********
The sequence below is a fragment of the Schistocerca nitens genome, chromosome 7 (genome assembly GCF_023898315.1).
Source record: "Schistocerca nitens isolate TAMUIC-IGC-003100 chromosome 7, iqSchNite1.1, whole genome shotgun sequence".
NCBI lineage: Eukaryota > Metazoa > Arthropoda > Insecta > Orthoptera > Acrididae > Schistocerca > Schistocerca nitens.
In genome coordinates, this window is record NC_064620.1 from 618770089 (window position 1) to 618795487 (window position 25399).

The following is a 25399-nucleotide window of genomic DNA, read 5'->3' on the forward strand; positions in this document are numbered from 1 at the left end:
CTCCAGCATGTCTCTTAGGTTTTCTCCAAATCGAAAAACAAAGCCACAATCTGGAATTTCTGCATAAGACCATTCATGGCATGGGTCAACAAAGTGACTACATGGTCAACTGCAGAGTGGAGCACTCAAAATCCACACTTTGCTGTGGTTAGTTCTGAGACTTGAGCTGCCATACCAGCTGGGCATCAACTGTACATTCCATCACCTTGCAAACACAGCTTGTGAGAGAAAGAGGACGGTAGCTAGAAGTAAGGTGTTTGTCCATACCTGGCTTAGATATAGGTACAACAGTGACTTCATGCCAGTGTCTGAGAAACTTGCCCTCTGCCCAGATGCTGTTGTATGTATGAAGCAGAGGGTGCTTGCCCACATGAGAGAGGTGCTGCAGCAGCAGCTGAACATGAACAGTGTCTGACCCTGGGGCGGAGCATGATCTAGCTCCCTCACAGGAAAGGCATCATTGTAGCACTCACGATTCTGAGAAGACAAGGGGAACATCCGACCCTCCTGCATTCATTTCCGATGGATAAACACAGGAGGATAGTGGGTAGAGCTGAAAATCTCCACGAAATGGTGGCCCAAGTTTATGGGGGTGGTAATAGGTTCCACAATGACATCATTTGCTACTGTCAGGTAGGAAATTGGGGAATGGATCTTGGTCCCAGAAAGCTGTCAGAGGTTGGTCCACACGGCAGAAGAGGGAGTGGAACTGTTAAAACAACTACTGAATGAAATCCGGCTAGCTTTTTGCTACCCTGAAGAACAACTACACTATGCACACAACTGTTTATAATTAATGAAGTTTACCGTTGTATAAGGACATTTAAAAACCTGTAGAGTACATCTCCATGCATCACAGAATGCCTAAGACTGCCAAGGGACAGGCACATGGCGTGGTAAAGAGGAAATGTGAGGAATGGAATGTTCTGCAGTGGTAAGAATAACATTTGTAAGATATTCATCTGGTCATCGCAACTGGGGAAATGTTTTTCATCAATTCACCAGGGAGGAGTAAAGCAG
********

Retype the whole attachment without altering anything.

The sequence below is a fragment of the Schistocerca nitens genome, chromosome 7 (genome assembly GCF_023898315.1).
Source record: "Schistocerca nitens isolate TAMUIC-IGC-003100 chromosome 7, iqSchNite1.1, whole genome shotgun sequence".
NCBI lineage: Eukaryota > Metazoa > Arthropoda > Insecta > Orthoptera > Acrididae > Schistocerca > Schistocerca nitens.
In genome coordinates, this window is record NC_064620.1 from 618770089 (window position 1) to 618795487 (window position 25399).

The following is a 25399-nucleotide window of genomic DNA, read 5'->3' on the forward strand; positions in this document are numbered from 1 at the left end:
CTCCAGCATGTCTCTTAGGTTTTCTCCAAATCGAAAAACAAAGCCACAATCTGGAATTTCTGCATAAGACCATTCATGGCATGGGTCAACAAAGTGACTACATGGTCAACTGCAGAGTGGAGCACTCAAAATCCACACTTTGCTGTGGTTAGTTCTGAGACTTGAGCTGCCATACCAGCTGGGCATCAACTGTACATTCCATCACCTTGCAAACACAGCTTGTGAGAGAAAGAGGACGGTAGCTAGAAGTAAGGTGTTTGTCCATACCTGGCTTAGATATAGGTACAACAGTGACTTCATGCCAGTGTCTGAGAAACTTGCCCTCTGCCCAGATGCTGTTGTATGTATGAAGCAGAGGGTGCTTGCCCACATGAGAGAGGTGCTGCAGCAGCAGCTGAACATGAACAGTGTCTGACCCTGGGGCGGAGCATGATCTAGCTCCCTCACAGGAAAGGCATCATTGTAGCACTCACGATTCTGAGAAGACAAGGGGAACATCCGACCCTCCTGCATTCATTTCCGATGGATAAACACAGGAGGATAGTGGGTAGAGCTGAAAATCTCCACGAAATGGTGGCCCAAGTTTATGGGGGTGGTAATAGGTTCCACAATGACATCATTTGCTACTGTCAGGTAGGAAATTGGGGAATGGATCTTGGTCCCAGAAAGCTGTCAGAGGTTGGTCCACACGGCAGAAGAGGGAGTGGAACTGTTAAAACAACTACTGAATGAAATCCGGCTAGCTTTTTGCTACCCTGAAGAACAACTACACTATGCACACAACTGTTTATAATTAATGAAGTTTACCGTTGTATAAGGACATTTAAAAACCTGTAGAGTACATCTCCATGCATCACAGAATGCCTAAGACTGCCAAGGGACAGGCACATGGCGTGGTAAAGAGGAAATGTGAGGAATGGAATGTTCTGCAGTGGTAAGAATAACATTTGTAAGATATTCATCTGGTCATCGCAACTGGGGAAATGTTTTTCATCAATTCACCAGGGAGGAGTAAAGCAG